In 2004, journalist Christopher Conte analyzed thematic elements of 22 proposals submitted to the Washington-based Association of Schools of Public Health requesting federal funding to establish "academic health departments" (formal affiliations of schools of public health with state or local health department).
The purpose of the project was to depict state-of-the-art approaches to forming academic health departments.
In the unpublished article, "Academic Health Departments: From Theory to Practice," Conte sets forth the following findings and common themes:
- The studied proposals embodied a variety of strategies for building closer ties between academia and practicing health departments.
- Almost all applicants asserted that a balance of power between academia and state or local health departments is crucial to the formation of academic health departments.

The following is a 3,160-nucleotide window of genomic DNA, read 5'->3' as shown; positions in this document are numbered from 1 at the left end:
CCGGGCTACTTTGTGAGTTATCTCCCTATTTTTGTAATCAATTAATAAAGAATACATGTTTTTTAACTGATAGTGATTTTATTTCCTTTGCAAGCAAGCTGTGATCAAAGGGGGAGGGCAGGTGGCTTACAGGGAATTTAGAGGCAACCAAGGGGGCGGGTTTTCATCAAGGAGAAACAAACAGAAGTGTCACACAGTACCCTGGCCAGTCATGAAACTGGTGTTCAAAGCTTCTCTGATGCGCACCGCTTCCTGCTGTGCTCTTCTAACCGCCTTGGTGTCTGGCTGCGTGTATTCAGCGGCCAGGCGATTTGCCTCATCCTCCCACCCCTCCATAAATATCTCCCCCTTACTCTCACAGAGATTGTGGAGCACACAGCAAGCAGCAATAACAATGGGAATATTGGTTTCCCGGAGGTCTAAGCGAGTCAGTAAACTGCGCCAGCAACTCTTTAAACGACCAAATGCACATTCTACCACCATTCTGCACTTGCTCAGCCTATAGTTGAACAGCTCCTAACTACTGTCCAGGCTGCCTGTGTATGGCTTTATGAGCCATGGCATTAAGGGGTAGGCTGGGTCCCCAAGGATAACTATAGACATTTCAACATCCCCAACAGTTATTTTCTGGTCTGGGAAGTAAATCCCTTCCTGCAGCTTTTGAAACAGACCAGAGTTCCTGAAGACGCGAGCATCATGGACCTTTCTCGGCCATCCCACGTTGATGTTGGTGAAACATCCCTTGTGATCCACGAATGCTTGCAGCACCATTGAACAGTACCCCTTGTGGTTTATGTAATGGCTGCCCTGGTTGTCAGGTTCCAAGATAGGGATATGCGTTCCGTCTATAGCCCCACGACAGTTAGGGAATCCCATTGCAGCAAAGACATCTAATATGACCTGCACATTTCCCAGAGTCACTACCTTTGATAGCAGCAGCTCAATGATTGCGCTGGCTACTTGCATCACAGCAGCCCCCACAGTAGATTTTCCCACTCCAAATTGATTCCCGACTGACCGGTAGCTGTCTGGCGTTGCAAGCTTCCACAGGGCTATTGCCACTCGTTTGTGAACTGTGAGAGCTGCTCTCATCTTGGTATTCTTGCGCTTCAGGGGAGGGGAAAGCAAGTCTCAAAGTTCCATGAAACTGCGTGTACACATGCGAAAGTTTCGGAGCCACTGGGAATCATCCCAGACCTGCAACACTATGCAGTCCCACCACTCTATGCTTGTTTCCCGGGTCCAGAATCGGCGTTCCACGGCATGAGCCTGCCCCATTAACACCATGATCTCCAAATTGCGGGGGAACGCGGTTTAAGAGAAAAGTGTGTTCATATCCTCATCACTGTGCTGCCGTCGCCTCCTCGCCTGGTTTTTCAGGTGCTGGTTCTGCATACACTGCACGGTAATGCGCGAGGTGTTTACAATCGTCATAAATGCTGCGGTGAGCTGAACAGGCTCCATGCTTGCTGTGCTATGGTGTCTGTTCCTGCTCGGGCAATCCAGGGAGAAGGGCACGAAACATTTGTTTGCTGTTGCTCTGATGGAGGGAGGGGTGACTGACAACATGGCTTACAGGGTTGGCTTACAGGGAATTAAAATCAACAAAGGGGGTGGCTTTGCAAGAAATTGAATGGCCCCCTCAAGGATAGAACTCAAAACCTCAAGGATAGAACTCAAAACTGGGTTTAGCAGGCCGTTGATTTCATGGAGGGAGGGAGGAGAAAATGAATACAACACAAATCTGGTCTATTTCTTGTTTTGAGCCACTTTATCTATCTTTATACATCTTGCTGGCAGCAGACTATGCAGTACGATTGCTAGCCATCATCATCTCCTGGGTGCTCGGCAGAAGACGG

- Many proposals stressed the need to address cultural differences between academia and practicing health departments.
- Applicants agreed that academic health departments must be problem driven, not theory driven.
- Virtually all proposals emphasized the role of strong leadership, and many added the cultivation of boundary-spanners farther down the chain of command, as agents of change.
- Proposals sought to encourage a wide range of interactions and networking among partnering organizations.
- A number of proposals argued for tangible incentives to encourage faculty and health department practitioners to collaborate.